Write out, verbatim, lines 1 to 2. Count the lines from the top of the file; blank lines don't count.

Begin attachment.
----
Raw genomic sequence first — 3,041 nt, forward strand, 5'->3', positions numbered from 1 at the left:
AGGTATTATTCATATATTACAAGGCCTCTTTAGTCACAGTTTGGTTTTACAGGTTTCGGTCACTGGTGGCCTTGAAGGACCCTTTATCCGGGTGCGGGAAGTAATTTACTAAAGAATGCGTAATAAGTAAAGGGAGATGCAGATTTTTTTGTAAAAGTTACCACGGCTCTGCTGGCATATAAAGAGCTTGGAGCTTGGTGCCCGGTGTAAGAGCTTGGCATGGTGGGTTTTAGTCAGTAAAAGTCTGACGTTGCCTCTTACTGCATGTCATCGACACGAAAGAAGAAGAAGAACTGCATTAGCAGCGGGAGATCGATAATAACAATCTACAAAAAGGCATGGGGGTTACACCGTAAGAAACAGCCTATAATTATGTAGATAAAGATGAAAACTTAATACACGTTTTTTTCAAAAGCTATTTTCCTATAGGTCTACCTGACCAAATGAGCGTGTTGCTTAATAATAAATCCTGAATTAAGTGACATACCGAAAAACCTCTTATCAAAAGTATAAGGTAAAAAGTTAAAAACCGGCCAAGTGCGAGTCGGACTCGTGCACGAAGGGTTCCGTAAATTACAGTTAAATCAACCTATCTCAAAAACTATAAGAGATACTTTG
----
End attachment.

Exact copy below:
Raw genomic sequence first — 3,041 nt, forward strand, 5'->3', positions numbered from 1 at the left:
AGGTATTATTCATATATTACAAGGCCTCTTTAGTCACAGTTTGGTTTTACAGGTTTCGGTCACTGGTGGCCTTGAAGGACCCTTTATCCGGGTGCGGGAAGTAATTTACTAAAGAATGCGTAATAAGTAAAGGGAGATGCAGATTTTTTTGTAAAAGTTACCACGGCTCTGCTGGCATATAAAGAGCTTGGAGCTTGGTGCCCGGTGTAAGAGCTTGGCATGGTGGGTTTTAGTCAGTAAAAGTCTGACGTTGCCTCTTACTGCATGTCATCGACACGAAAGAAGAAGAAGAACTGCATTAGCAGCGGGAGATCGATAATAACAATCTACAAAAAGGCATGGGGGTTACACCGTAAGAAACAGCCTATAATTATGTAGATAAAGATGAAAACTTAATACACGTTTTTTTCAAAAGCTATTTTCCTATAGGTCTACCTGACCAAATGAGCGTGTTGCTTAATAATAAATCCTGAATTAAGTGACATACCGAAAAACCTCTTATCAAAAGTATAAGGTAAAAAGTTAAAAACCGGCCAAGTGCGAGTCGGACTCGTGCACGAAGGGTTCCGTAAATTACAGTTAAATCAACCTATCTCAAAAACTATAAGAGATACTTTG